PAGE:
You know it really does seem sometimes as though the only commentators allowed to opine on world affairs in the “mainstream” media just happen to be foaming-at-the-mouth militarists.
But that couldn’t really be, could it?
And yet Belén Fernández at Fairness and Accuracy in Reporting (FAIR) describes how the “Media Roll Out Welcome Mat for ‘Humanitarian’ War in Syria.”
Ooh, I wonder where she’s coming from. . .
Turns out, Behrman’s End of Summer plays even better than it reads!
On stage at the Metropolitan, it plays like a masterpiece of American self-portrait: a reflection on the American dilemma, the American dialectic.
I went to see it with John Metcalfe, antique clock restorer of legendary repute. He said that you almost don’t want to take time to laugh at the lines, many of which are funny, because you just can’t wait to hear the next one.
Behrman learned from Shaw and Chekhov and created a uniquely American drawing-room comedy of ideas, in which the Puritans, the robber barons, the lefties, the Fascists and more–as well as the people who just don’t know what to think of it all- are anatomized, typified, individualized.
It was pathetic to see the establishment environmental organizations roll over for Obama by falling under the siren song of “access.” Yes, they got in to see the Chief, but no, their goals were in no way vigorously supported by Obama. So they got played. Once again.
Clinton’s scene will be a whole different kettle of fish, since she’s already revealed her hand–or rather, Wikileaks revealed it for her. Her contempt for environmentalists is another sign that SHE JUST DOESN’T GET IT. How can she not realize the climate hazards her grandchildren are going to have to face? Do people over 65 just stop being able to internalize shifting external realities?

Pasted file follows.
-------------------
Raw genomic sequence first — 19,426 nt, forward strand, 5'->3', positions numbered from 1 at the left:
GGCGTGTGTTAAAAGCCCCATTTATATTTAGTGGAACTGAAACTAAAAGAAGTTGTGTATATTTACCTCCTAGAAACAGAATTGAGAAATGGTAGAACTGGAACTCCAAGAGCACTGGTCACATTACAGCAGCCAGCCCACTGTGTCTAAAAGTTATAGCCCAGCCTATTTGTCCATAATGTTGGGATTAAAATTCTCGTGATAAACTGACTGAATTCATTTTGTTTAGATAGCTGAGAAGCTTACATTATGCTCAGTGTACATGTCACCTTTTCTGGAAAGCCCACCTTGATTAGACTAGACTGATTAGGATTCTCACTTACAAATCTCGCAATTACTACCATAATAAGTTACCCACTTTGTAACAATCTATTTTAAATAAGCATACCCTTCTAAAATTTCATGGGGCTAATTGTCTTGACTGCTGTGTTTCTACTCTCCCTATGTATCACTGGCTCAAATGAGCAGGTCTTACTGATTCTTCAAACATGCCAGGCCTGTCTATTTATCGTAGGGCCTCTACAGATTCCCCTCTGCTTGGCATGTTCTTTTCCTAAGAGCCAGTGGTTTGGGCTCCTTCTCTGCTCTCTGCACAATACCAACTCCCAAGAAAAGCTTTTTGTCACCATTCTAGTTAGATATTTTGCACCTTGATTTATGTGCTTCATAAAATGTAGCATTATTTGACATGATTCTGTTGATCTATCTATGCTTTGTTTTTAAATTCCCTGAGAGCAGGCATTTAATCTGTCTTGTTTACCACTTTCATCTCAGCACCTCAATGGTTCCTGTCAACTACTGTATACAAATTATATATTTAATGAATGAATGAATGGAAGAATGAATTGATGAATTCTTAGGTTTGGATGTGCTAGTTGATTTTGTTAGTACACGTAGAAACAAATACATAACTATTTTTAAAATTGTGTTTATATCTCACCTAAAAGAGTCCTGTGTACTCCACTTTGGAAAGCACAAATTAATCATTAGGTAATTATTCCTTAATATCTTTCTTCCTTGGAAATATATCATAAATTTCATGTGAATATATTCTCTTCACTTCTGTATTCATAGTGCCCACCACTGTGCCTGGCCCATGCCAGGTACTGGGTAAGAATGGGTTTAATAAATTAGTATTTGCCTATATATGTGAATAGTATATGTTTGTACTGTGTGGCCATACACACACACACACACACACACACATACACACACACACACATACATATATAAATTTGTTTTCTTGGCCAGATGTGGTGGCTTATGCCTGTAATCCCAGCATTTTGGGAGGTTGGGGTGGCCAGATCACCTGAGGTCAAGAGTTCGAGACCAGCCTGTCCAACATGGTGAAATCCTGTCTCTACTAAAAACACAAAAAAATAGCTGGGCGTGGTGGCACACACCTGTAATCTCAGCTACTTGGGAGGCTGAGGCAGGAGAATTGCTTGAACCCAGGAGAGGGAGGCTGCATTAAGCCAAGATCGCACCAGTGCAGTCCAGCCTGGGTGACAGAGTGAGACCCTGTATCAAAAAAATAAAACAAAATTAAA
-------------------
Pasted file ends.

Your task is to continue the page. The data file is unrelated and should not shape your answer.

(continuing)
(Boilerplate avowal: Trump is a deranged demagogue who will pillage this country and yes, I’ll vote for Clinton over him any day of the week.)
Access is irrelevant. What works is keeping the pressure on.
2000 might as well be the Ice Age given the instant amnesia of the”mainstream” media, but Heather Digby Parton at Salon, on the other hand, reminds us of the GOP’s long history of election thievery and voter suppression–continuing right up the present.
But of course the best deflection is a good offense! The GOP knows exactly how to harness the power of projection. What Trump is really doing is laying a pre-emptive defense that will serve to vanquish–at least in the court of public opinion–resistance to the voter suppression, intimidation and perhaps downright voting fraud he is undoubtedly planning. As the Supreme Court debacle also demonstrates, we are now dealing with a scofflaw political organization called the Republican Party.
Richard Eskow and Dean Baker each wonder why Chris Wallace plans to question our two beloved POTUS candidates regarding the national “debt and entitlements” despite the fact that Social Ssecurity is forbidden by law from contributing to the national debt.